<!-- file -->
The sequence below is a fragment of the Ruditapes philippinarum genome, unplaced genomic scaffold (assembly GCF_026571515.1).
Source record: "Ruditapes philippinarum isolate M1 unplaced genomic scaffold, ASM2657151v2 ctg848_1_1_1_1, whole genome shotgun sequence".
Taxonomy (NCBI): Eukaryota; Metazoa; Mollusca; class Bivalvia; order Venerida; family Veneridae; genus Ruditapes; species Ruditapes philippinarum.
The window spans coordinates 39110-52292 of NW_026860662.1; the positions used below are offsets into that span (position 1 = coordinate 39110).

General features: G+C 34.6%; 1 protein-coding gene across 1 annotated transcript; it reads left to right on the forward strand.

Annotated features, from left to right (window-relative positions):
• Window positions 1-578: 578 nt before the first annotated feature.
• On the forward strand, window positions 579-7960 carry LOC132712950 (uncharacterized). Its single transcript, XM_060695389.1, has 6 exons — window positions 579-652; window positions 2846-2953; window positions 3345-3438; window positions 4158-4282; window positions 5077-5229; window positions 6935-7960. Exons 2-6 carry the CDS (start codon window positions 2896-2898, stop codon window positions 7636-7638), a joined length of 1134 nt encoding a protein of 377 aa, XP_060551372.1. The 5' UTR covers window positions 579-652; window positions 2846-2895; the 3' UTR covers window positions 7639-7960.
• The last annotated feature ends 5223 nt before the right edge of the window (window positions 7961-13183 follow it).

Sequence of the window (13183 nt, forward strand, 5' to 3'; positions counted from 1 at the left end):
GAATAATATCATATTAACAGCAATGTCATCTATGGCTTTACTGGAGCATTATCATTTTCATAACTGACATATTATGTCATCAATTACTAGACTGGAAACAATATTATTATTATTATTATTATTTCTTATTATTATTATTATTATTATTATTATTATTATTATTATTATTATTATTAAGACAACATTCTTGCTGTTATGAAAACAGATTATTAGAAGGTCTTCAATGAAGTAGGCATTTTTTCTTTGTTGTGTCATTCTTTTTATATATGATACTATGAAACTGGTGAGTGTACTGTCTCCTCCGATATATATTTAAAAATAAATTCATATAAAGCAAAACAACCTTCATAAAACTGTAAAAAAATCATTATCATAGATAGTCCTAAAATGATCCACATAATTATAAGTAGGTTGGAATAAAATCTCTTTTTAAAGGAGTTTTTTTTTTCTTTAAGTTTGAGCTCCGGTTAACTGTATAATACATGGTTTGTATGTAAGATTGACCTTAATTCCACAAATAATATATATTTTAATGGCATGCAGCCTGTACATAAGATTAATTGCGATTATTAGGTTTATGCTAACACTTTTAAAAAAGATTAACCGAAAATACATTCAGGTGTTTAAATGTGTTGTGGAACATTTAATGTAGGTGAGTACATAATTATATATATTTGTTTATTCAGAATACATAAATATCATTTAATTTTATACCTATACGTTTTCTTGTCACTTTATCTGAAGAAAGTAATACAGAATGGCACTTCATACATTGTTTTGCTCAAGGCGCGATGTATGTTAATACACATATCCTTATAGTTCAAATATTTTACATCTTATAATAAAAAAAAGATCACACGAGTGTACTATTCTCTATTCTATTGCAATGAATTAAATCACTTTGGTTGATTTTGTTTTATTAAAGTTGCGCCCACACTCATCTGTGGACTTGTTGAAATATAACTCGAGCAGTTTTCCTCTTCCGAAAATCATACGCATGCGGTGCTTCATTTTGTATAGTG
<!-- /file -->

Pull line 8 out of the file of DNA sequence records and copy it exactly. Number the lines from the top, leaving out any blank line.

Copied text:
• On the forward strand, window positions 579-7960 carry LOC132712950 (uncharacterized). Its single transcript, XM_060695389.1, has 6 exons — window positions 579-652; window positions 2846-2953; window positions 3345-3438; window positions 4158-4282; window positions 5077-5229; window positions 6935-7960. Exons 2-6 carry the CDS (start codon window positions 2896-2898, stop codon window positions 7636-7638), a joined length of 1134 nt encoding a protein of 377 aa, XP_060551372.1. The 5' UTR covers window positions 579-652; window positions 2846-2895; the 3' UTR covers window positions 7639-7960.